A Native American artifact stolen in the 1990s by a disgraced Wisconsin Historical Society museum curator has wended its way back to the institution’s collection, nurturing a faint but persistent hope that other stolen artifacts might follow.
The path to the recovery of the beaded, northern Plains knife sheath began in January, but the return of the sheath from an unnamed museum in New York was not announced until last week in an understated notice in a monthly society publication.
The sheath is the first to be returned of 116 — now 115 — items listed as still missing and stolen by David Wooley, a curator in the Native American ethnographic and archaeological collections who was convicted of stealing more than $100,000 worth of Native American artifacts. He was sentenced to 15 years in prison in 2001, and the thefts took place during his employment as a curator at the museum in the 1990s.
“We have been told that it usually takes a decade for these things to start surfacing,” said chief curator Paul Bourcier.
After Wooley was arrested, the museum recovered 32 missing items. The knife sheath is the 33rd, and the first since the arrest, said Bourcier.
In January, a dealer in artifacts from Montana called the museum to report he saw the sheath on the museum’s website — which lists the stolen items and includes photographs of 12 of the items — and recognized it as “recalling distinctly this piece in a transaction that occurred several years ago in New Mexico,” said Bourcier.
The dealer knew what happened to the sheath after that, and directed Bourcier to the website of a private New York museum, which had its Native American artifact collection images online.
“I looked at the two images on the screen and immediately knew that was it,” he said.
Bourcier and staff traced the sheath, with help from the New York museum, which received it as a donation from someone who bought it from a person who bought it from a “known associate” of David Wooley.
“Once we heard the name of the person from whom the dealer got it in New Mexico, we said ‘oh yeah’ and this was a name that came up during the investigation time and again,” said Bourcier.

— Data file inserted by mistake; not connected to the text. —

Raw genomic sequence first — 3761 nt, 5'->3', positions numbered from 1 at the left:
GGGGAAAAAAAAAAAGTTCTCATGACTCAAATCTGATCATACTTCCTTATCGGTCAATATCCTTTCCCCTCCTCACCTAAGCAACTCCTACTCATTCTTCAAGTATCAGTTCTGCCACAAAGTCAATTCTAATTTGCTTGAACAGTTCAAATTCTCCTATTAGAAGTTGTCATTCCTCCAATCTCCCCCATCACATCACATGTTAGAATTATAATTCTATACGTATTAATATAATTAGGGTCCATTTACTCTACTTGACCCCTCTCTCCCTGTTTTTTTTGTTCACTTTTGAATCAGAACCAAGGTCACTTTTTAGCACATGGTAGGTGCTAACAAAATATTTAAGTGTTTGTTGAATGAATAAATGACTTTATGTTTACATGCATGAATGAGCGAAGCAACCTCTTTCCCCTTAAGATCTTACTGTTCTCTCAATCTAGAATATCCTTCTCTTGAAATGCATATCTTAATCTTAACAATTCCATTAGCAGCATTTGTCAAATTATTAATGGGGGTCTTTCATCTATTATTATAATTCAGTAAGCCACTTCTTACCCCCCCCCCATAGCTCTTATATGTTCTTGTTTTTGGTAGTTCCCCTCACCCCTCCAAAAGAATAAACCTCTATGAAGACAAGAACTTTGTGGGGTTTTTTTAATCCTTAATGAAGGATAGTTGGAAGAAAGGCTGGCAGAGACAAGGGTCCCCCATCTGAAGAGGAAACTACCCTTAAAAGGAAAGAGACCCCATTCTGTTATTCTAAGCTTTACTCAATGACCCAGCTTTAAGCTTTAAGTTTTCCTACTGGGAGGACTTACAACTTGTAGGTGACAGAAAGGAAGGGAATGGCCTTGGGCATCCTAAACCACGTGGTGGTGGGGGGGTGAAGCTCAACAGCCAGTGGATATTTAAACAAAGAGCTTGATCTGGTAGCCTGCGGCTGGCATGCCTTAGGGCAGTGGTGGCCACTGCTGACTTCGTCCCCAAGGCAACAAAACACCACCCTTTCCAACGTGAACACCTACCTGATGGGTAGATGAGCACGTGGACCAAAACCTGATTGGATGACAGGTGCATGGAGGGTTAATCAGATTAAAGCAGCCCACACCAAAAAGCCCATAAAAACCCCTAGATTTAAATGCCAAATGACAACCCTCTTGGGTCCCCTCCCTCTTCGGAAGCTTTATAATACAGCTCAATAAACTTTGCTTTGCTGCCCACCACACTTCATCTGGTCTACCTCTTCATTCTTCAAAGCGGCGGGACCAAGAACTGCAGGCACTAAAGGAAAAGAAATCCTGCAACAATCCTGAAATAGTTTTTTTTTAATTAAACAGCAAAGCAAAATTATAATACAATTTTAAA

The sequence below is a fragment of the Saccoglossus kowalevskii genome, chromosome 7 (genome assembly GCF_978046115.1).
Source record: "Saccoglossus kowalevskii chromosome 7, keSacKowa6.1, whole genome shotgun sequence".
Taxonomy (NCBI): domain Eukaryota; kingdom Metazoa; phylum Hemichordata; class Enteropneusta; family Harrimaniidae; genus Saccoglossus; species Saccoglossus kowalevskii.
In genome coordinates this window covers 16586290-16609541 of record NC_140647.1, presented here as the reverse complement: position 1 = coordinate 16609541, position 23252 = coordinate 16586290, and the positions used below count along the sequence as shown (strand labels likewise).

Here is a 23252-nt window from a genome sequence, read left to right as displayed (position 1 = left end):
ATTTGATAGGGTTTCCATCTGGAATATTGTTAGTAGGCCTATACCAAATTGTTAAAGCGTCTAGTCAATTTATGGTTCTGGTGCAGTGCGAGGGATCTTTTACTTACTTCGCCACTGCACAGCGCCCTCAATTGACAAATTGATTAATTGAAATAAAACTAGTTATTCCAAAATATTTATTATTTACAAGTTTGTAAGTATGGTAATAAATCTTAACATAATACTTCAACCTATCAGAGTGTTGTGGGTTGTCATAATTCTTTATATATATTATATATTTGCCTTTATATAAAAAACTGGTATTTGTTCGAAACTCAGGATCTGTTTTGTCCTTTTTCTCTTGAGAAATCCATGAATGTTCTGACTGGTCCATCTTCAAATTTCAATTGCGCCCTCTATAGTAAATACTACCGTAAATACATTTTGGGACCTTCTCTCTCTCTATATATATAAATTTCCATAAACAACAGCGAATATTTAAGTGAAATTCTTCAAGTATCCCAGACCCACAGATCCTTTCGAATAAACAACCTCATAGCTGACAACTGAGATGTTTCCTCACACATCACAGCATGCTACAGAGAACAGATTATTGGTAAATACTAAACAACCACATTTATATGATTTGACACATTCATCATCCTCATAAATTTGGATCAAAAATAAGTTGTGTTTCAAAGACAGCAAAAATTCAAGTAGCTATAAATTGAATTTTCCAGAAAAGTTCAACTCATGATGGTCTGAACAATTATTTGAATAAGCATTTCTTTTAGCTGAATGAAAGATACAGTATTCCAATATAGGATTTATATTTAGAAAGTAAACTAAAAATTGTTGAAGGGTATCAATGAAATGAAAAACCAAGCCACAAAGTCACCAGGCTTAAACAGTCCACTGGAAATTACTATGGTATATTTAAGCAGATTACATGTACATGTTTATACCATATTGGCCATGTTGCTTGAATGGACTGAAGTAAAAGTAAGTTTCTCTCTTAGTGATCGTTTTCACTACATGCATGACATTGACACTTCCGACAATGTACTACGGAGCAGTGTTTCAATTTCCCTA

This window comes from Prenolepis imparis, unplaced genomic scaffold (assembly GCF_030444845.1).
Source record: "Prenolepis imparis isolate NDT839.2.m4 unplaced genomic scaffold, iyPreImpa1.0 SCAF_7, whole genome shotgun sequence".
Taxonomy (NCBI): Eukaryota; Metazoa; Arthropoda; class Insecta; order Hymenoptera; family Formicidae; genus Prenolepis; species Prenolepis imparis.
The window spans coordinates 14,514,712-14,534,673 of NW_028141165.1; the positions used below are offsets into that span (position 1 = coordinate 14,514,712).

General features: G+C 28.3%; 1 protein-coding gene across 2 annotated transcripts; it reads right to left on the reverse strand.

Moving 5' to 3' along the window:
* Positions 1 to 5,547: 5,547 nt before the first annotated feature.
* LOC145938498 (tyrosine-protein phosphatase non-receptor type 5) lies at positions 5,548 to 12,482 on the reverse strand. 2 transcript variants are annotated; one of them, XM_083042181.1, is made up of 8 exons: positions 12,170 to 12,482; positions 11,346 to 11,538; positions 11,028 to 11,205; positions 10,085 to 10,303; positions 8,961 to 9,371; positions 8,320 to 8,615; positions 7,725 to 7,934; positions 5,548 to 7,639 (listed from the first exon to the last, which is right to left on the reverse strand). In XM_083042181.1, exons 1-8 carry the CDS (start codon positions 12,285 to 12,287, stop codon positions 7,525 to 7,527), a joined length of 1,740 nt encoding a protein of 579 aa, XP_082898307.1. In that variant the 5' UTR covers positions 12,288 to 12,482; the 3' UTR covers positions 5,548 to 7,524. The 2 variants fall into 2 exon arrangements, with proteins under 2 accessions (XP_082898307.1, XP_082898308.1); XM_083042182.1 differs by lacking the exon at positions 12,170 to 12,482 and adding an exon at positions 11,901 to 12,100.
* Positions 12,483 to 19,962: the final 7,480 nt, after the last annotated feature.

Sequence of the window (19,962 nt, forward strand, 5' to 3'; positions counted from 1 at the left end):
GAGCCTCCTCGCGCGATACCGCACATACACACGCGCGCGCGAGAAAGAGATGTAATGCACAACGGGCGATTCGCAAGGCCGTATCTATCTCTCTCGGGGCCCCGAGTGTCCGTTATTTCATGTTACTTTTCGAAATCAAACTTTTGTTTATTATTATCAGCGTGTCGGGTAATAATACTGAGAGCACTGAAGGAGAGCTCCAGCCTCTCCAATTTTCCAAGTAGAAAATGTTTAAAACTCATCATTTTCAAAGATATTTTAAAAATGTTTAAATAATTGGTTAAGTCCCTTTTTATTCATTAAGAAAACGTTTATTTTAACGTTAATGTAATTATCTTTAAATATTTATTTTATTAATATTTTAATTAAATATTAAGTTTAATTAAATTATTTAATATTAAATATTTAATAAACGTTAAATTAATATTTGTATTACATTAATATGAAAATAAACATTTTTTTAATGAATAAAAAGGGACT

According to an appraisal, the recovered sheath is a pre-1850 example of a northern Plains artifact with “seed beads as well as pony (larger) beads, and demonstrates a direct trading market between the northern Plains and the Great Lakes.” “Pony” beads are so-called because they were commonly used on horse gear arriving by pony trade with the first French fur trappers.
The sheath was donated to the Wisconsin Historical Society in 1963 by Mary Land of Newark, N.J.
Bourcier said no arrests were made in the recovery of the sheath, though Capitol Police assisted in the investigation. He declined to name the private museum involved, and said the sheath was returned to the collection, in storage.
One of the difficulties encountered in searching for the stolen artifacts is so few of them — a dozen — were photographed. The list, which is posted here, now includes 115 items.
“Photography was not a routine part of processing until a decade ago or so,” said Bourcier. “Digitizing collections has made a huge difference,” he said, noting a recent inventory was completed of the museum’s entire “non-archeological collection of three-dimensional objects in Madison,” a collection of 100,000 objects.
Wooley, described in 2001 by Dane County Circuit Judge Moria Krueger as a “major criminal,” also was convicted of stealing an important artifact during his time as a curator for the tribal museum at Lac du Flambeau.